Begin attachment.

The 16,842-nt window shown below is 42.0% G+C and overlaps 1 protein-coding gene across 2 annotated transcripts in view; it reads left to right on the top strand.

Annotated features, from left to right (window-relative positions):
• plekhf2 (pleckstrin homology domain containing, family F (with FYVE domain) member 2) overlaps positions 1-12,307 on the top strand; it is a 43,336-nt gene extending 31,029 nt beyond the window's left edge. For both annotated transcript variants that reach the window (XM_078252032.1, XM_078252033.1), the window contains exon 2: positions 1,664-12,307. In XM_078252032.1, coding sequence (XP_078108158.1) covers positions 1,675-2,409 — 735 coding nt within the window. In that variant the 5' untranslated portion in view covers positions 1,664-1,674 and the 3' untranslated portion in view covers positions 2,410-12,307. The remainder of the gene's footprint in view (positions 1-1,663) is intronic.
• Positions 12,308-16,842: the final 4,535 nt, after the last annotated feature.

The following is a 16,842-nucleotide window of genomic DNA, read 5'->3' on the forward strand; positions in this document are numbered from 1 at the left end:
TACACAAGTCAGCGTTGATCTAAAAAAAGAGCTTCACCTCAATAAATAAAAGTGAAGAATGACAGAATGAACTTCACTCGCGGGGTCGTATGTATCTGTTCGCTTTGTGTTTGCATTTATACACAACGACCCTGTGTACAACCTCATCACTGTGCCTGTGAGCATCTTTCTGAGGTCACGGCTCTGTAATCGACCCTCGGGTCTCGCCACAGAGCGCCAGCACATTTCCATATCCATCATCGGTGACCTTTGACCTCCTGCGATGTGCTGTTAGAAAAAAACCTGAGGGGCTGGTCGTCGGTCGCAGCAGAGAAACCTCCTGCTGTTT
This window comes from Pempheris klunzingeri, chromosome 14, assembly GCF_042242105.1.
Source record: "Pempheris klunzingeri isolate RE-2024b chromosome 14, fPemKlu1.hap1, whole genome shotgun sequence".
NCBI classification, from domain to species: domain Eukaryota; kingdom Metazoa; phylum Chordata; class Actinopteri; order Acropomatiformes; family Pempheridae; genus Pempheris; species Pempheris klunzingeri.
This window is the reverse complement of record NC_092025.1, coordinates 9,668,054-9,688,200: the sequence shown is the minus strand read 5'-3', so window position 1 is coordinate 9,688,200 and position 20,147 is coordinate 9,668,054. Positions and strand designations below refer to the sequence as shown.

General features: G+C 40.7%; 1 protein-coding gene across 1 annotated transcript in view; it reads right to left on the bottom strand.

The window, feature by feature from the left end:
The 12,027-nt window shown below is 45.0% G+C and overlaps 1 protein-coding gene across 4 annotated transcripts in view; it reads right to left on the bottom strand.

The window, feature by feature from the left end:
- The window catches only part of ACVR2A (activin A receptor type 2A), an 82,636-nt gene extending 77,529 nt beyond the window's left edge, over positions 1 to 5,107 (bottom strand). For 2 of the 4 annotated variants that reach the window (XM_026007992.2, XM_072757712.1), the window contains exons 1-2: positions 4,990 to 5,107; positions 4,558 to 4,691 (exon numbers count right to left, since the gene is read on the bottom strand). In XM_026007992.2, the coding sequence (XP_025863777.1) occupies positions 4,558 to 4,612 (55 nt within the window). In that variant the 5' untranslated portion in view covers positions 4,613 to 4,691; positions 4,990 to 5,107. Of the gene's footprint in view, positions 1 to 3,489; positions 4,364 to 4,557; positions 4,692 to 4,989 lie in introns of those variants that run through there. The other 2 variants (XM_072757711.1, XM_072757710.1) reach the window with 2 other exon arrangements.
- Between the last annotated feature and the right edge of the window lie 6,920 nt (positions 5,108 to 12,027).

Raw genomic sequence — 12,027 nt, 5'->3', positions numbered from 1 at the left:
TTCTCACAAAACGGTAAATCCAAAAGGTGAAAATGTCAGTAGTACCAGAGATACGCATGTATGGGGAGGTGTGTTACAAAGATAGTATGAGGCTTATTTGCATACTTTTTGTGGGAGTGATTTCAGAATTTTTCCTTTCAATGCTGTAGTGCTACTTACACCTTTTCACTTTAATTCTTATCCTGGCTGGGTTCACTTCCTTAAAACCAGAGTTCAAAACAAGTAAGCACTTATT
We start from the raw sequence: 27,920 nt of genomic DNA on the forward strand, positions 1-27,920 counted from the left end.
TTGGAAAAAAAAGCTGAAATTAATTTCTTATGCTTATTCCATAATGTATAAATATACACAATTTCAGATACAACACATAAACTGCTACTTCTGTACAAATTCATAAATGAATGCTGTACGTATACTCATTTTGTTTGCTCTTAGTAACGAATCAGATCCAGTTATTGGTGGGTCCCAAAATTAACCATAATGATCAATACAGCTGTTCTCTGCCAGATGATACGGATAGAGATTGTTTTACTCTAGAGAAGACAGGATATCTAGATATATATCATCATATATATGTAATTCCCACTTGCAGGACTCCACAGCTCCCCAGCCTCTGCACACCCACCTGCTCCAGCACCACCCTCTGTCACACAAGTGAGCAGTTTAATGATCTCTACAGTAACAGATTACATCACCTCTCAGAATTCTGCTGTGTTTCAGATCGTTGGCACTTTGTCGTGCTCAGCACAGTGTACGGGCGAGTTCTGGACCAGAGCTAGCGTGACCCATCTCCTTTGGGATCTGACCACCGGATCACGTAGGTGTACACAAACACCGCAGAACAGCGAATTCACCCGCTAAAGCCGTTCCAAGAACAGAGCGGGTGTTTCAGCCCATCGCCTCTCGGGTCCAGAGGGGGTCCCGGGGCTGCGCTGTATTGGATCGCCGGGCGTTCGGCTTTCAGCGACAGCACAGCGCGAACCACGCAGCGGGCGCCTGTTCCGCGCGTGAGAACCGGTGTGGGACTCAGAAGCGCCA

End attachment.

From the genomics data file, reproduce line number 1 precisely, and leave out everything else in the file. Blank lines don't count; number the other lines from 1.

The 16,842-nt window shown below is 42.0% G+C and overlaps 1 protein-coding gene across 2 annotated transcripts in view; it reads left to right on the top strand.